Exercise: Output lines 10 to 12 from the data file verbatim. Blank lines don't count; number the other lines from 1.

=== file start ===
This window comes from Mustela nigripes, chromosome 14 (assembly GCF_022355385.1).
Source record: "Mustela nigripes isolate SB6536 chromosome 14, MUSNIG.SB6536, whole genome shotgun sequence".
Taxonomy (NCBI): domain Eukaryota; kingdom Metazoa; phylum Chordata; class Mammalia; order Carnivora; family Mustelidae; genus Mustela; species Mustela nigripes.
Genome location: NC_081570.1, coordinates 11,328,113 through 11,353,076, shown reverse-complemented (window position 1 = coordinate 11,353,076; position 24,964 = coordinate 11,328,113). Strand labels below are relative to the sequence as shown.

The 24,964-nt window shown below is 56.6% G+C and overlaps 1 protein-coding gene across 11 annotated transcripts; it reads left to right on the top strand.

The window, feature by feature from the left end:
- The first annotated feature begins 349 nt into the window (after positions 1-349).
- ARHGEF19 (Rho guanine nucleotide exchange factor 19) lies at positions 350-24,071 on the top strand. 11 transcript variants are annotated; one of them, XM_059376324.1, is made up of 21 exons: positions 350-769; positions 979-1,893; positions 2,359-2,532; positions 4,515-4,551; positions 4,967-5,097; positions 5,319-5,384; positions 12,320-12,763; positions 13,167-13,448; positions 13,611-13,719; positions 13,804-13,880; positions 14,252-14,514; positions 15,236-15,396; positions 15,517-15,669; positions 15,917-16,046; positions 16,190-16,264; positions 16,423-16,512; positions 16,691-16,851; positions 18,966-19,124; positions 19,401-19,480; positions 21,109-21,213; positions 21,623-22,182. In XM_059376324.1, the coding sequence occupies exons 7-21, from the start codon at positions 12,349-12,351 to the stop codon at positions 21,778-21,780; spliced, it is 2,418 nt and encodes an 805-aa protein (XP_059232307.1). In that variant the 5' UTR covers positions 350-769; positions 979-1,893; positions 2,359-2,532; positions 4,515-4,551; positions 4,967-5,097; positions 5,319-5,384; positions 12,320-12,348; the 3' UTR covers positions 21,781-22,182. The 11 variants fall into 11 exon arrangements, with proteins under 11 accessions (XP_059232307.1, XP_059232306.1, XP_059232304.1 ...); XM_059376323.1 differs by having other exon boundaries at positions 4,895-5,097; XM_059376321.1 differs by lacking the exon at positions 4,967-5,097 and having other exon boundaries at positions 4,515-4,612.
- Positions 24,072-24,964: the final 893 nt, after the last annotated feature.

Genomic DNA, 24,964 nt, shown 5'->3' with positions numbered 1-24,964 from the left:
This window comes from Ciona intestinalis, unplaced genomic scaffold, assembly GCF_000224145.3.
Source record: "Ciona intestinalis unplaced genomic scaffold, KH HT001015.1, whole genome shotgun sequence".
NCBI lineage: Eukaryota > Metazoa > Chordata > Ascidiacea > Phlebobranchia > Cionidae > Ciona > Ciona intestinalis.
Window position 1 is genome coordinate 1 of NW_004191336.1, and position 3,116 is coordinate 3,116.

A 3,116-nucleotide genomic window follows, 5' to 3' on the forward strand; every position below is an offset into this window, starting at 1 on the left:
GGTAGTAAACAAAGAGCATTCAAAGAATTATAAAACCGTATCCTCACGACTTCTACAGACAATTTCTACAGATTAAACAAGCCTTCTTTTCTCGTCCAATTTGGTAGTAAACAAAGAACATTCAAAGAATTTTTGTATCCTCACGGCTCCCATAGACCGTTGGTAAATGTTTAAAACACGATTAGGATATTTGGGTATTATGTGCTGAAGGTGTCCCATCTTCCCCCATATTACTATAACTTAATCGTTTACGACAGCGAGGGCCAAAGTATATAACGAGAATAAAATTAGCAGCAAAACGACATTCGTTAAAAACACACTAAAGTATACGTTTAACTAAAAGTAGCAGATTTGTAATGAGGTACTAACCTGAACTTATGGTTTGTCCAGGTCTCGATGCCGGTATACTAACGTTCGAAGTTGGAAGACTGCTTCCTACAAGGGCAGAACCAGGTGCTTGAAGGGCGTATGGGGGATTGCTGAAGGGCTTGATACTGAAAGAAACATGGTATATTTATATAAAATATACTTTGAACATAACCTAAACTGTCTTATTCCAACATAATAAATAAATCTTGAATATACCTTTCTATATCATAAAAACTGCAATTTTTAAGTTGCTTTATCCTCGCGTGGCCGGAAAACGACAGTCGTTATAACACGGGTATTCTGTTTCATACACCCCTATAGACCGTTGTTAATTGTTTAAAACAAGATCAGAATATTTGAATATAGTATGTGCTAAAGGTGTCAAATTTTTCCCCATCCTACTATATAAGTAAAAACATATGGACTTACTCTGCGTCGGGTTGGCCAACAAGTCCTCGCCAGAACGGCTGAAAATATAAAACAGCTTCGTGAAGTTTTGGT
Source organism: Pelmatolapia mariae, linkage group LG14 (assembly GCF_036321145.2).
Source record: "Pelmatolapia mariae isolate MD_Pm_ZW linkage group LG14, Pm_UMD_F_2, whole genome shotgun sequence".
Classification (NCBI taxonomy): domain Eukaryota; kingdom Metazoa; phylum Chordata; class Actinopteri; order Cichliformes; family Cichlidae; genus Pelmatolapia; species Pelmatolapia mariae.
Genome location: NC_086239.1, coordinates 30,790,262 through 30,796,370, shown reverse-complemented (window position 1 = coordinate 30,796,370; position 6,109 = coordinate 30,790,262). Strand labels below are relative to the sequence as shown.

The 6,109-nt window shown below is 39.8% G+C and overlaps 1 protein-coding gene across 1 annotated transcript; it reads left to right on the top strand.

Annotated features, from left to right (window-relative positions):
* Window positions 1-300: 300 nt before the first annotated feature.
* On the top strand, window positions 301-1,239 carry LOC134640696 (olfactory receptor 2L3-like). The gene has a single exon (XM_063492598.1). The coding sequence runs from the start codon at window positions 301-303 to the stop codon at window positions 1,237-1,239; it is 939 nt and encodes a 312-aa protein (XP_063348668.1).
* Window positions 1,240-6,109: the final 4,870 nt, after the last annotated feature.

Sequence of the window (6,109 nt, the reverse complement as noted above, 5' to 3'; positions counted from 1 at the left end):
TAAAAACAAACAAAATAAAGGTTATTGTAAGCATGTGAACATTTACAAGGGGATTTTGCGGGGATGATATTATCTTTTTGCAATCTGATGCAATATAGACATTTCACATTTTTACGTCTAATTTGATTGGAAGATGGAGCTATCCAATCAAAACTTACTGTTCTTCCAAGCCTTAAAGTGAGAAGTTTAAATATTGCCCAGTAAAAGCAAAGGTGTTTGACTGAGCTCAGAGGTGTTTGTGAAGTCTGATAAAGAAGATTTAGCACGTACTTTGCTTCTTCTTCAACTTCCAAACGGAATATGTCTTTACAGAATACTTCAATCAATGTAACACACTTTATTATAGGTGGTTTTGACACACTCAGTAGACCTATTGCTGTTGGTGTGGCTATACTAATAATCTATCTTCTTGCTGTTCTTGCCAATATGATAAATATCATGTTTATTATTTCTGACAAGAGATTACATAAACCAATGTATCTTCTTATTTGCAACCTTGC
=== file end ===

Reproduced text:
Genomic DNA, 24,964 nt, shown 5'->3' with positions numbered 1-24,964 from the left:
This window comes from Ciona intestinalis, unplaced genomic scaffold, assembly GCF_000224145.3.
Source record: "Ciona intestinalis unplaced genomic scaffold, KH HT001015.1, whole genome shotgun sequence".